Torture wasn't legal in England, but James made a special exception for Fawkes' questioning. Fawkes held up for two days, submitting himself to excruciating pain, before confessing and naming his co-plotters. When he signed the confession, his signature was crudely formed, suggesting that the torture had left him little control over his limbs and digits.
Fawkes was sentenced to a traitor's death, meaning that he'd be hanged, drawn and quartered (dragged by a horse to the gallows, hanged almost to the point of death, then taken down to have his testicles, bowels and head removed, his body effectively being cut into four quarters). Fawkes wasn't having it. At the gallows, he leaped to the ground and broke his neck. As for the rest of the crew, they were also executed on Jan. 30 and 31, 1606.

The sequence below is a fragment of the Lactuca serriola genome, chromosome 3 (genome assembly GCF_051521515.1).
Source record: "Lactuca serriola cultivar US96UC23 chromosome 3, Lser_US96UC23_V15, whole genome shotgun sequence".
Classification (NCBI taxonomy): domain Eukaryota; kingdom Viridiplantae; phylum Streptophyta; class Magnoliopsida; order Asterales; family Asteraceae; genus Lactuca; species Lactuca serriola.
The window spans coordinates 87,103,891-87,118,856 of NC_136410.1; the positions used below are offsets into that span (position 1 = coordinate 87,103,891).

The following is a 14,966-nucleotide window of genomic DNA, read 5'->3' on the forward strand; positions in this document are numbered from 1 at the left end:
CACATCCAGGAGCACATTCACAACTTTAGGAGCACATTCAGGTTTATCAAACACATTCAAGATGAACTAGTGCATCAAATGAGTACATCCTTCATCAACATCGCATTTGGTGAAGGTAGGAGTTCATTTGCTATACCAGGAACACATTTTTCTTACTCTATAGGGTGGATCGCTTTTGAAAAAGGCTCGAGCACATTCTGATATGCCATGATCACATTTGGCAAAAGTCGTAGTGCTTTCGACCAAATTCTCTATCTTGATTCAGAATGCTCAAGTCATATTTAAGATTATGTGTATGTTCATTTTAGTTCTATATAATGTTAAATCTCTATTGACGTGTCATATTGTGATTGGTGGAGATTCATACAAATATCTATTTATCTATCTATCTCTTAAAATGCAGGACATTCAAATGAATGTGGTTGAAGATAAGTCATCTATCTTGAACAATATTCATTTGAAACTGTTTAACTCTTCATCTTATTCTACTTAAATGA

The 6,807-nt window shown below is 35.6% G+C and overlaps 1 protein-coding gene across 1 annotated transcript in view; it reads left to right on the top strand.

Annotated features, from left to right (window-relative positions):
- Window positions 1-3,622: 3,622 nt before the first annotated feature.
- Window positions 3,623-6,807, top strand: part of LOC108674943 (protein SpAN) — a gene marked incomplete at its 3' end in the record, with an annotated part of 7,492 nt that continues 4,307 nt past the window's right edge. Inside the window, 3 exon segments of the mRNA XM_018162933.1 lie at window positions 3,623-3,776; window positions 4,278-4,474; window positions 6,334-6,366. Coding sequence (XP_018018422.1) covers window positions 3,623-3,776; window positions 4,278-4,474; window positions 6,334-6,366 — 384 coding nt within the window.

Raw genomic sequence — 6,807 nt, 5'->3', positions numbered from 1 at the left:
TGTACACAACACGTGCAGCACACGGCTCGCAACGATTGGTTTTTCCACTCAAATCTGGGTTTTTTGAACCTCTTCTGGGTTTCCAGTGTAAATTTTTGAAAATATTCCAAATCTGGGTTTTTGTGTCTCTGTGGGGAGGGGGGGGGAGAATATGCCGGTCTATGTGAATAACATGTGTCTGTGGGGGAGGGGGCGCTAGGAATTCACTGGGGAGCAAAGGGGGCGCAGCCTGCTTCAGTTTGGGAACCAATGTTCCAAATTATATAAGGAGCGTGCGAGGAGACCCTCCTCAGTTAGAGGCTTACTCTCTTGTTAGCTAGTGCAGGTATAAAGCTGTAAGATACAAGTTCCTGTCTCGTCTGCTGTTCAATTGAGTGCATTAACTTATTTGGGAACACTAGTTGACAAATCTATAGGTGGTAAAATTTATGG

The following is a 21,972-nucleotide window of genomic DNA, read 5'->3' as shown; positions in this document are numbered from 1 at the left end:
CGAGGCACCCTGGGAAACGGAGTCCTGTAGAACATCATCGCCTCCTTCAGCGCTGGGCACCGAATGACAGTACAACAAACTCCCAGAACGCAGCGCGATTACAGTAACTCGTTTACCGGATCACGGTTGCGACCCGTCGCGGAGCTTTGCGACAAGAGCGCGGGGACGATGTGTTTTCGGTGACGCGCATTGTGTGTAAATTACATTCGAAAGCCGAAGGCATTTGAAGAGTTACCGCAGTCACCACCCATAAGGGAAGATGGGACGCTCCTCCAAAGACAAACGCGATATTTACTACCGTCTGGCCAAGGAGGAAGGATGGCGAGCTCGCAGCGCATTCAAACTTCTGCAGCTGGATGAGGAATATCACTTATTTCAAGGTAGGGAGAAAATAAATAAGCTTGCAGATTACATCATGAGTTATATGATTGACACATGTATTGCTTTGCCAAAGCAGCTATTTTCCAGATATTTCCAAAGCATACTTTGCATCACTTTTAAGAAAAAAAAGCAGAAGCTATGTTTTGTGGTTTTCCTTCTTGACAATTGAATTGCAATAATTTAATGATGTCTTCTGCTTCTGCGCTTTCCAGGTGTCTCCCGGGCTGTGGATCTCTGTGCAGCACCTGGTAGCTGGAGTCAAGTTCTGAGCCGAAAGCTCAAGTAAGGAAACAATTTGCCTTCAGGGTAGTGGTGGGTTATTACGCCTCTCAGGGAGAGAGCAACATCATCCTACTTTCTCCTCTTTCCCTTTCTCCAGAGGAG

Nothing really changed for the Catholics. They kept carrying on quietly, and some historians suspect they'd have been worse off if the Gunpowder Plotters had succeeded. Catholic extremists only made their fellow countrymen more suspicious of the religion and its adherents.
As for those fellow countrymen, they're still celebrating the king's spared life. Every year on Nov. 5, the date when the Gunpowder Plot was foiled, the British light bonfires and raucously cheer on the health of the nation. The celebration, interchangeably called Guy Fawkes Day, Guy Fawkes Night and Bonfire Night is no longer anti-Catholic. While people used to burn effigies of Fawkes and the pope, it's more common now to burn effigies of celebrities and politicians. Fawkes lives on as a near-mythic figure. He's come to symbolize anti-authority movements and indubitably takes top billing in the Gunpowder Plot story, despite his role as a supporting cast member.